It's heady news, indeed, when both Tennessee and Georgia improve their national ranking of overall education quality. It's hardly surprising, then, that a report that puts Georgia in seventh place and Tennessee in 21st place among the states in the 2012 Quality Counts report from the Education Research Center was hailed in many circles in each of the states. The celebrations, though, might be a bit premature.
The Quality Counts report, issued Thursday, is only one measure of educational and excellence, and it is a narrow one at that. There are other, more broad-based measures of how a state's schools and students are faring. In those, the two states -- Tennessee, in particular -- continue to lag behind their peers. Educators, the public and parents should consider a broader picture than the one offered by the research center in formulating their own assessment of their state's schools.
The Education Research report is based on an examination of state policies and programs, as well as student performance, to produce what it calls a comprehensive assessment of public schools. The goal is to not only rank state systems in six areas of education policy, but to "track policies that experts believe will lead to future improvement." In other words, the emphasis is on the future -- what schools will do if policies currently in place are followed -- rather than the present.
There's a problem with that formula. Sure, sound policy that provides a foundation for future growth is valuable. Educational improvement does accrue over time. The trouble, though, is that sound policy alone is no guarantee of future performance. There are too many variables. Policy and programming means nothing, for example, if funding to support them is inconsistent. Tennessee certainly has a mixed record when it comes to providing those funds.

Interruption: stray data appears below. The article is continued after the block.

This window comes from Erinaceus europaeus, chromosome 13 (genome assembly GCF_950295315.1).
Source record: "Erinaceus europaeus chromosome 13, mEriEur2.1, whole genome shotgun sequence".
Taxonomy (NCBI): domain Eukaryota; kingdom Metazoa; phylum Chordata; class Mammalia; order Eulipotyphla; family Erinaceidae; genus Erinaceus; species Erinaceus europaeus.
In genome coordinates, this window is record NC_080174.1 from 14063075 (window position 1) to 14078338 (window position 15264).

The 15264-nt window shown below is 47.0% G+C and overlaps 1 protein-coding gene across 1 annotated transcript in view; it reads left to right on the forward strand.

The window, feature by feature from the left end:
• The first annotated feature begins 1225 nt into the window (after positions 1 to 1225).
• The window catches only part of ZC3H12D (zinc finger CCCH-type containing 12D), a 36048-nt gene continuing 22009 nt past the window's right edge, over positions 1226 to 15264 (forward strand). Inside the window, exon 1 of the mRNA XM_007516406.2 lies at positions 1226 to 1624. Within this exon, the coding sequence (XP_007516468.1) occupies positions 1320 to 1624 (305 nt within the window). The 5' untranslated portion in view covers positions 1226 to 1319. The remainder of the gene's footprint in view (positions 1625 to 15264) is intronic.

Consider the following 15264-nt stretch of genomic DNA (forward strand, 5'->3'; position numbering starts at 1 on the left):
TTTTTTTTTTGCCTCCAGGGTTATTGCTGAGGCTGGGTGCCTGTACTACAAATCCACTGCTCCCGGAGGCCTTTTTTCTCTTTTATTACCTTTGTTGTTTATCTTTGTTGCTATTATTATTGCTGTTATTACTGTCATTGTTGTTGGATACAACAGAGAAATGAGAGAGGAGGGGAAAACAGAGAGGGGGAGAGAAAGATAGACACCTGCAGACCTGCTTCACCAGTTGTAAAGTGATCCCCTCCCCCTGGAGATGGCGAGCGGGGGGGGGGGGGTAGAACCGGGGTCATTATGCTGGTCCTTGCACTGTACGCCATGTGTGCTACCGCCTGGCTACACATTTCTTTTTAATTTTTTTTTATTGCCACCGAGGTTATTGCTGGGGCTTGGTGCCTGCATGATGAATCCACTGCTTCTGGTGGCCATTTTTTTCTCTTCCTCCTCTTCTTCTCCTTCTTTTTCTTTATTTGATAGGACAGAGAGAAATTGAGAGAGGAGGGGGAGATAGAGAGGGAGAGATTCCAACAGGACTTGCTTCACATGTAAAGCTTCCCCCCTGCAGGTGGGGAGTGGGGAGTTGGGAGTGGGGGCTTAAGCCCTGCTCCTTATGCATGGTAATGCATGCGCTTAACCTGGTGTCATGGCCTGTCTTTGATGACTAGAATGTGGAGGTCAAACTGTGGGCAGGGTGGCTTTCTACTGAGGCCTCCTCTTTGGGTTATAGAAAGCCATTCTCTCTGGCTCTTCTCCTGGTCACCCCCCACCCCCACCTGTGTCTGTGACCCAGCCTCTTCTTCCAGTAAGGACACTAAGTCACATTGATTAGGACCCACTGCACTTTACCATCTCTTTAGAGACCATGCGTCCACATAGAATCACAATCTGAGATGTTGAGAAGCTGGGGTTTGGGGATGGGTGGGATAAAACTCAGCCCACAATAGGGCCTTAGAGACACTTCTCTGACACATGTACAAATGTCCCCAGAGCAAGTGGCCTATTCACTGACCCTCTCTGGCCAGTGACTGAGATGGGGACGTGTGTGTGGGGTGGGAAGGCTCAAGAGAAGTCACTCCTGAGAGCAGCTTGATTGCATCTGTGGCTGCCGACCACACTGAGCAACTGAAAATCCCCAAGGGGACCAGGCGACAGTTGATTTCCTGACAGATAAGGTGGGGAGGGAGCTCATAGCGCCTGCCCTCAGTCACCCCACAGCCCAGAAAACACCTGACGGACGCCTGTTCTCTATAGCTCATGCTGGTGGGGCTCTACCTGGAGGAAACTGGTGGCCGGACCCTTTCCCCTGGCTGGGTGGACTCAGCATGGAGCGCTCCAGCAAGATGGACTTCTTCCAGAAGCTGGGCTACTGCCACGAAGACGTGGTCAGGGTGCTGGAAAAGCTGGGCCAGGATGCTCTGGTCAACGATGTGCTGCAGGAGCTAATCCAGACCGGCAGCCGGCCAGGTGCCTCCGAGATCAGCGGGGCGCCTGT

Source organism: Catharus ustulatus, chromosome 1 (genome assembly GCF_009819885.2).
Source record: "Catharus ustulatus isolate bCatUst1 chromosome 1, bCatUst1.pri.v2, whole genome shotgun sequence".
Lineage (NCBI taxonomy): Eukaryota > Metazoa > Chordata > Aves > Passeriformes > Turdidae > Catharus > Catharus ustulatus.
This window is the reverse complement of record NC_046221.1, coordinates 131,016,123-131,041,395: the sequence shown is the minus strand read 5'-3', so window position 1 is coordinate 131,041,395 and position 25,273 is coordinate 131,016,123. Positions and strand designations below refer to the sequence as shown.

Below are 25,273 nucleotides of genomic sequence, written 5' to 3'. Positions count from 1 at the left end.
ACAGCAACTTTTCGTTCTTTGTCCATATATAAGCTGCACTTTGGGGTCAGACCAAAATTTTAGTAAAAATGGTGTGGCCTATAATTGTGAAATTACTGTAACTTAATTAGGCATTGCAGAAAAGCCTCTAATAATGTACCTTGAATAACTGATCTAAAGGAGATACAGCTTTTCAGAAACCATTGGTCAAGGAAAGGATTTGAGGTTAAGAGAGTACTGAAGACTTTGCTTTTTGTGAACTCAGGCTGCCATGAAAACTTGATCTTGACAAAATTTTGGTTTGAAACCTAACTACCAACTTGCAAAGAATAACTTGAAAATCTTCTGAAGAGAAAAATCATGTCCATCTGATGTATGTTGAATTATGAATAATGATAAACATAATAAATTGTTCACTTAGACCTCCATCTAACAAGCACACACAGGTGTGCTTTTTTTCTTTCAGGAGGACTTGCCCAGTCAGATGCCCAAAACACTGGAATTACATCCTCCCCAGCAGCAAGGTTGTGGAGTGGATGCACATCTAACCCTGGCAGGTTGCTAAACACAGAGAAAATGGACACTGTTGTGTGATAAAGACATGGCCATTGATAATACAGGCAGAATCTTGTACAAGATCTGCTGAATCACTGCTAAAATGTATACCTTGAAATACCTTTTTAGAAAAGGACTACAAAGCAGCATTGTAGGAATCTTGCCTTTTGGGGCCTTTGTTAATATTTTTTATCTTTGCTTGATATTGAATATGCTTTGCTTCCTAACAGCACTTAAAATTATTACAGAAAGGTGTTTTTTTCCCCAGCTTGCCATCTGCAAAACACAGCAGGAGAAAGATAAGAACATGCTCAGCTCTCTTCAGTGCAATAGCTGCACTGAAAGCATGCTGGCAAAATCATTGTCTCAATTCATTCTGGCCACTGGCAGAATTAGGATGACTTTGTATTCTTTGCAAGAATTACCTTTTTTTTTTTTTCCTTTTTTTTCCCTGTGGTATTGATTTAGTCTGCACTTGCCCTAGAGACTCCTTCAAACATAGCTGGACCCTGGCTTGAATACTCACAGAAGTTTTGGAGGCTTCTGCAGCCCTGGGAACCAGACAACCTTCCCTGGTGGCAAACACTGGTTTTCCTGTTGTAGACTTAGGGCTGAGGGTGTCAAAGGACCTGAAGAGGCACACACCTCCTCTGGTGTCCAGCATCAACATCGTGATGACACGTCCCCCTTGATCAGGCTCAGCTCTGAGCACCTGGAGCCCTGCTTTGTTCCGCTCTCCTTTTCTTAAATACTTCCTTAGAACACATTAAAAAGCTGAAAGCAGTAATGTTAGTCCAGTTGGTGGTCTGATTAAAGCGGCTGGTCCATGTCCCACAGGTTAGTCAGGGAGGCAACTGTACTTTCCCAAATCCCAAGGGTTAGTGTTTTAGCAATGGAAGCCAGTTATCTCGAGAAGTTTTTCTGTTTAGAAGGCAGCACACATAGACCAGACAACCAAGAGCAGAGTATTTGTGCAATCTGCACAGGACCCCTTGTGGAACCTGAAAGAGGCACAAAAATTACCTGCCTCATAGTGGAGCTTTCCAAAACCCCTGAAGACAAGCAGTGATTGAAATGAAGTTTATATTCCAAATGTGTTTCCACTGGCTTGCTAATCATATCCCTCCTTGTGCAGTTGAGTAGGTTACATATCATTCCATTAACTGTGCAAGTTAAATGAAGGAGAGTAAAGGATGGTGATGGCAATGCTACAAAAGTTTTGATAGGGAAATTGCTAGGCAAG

A better measure of how a state's schools and students rank nationally is available from various test scores. By that benchmark, Tennessee does far more poorly that the Quality Counts Report indicates. Georgia doesn't do as badly, but it, too, is below the rank assigned to it by the report.
Tennessee, for example, scored in the bottom 10 of the 50 states in each of the four tested areas in the National Assessment of Educational Progress. Georgia placed between 29th and 43rd in the tested areas. Tennessee is one of a handful of states that require all students to take the standardized ACT, but in 2011, the state's students ranked second to last on the test. Those results strongly suggest that the states have considerable room for improvement -- regardless of policies and programs that suggest a more promising future.
The true measure of a state's public education system remains how well its students do after they matriculate. By that measure, Tennessee's students do poorly. About 21 percent of Tennessee adults hold a college degree, far below the national average. Georgia students do marginally better.
A state school system that truly ranks highly among its peers would do a better job of preparing students for higher education and entree into the highly competitive job market a two- or four-year degree provides. The high rankings assigned to Tennessee and Georgia are welcome, but they do not tell the whole story. Both states still must prove that the bright futures cited by the report can come to fruition. That's easier said than done.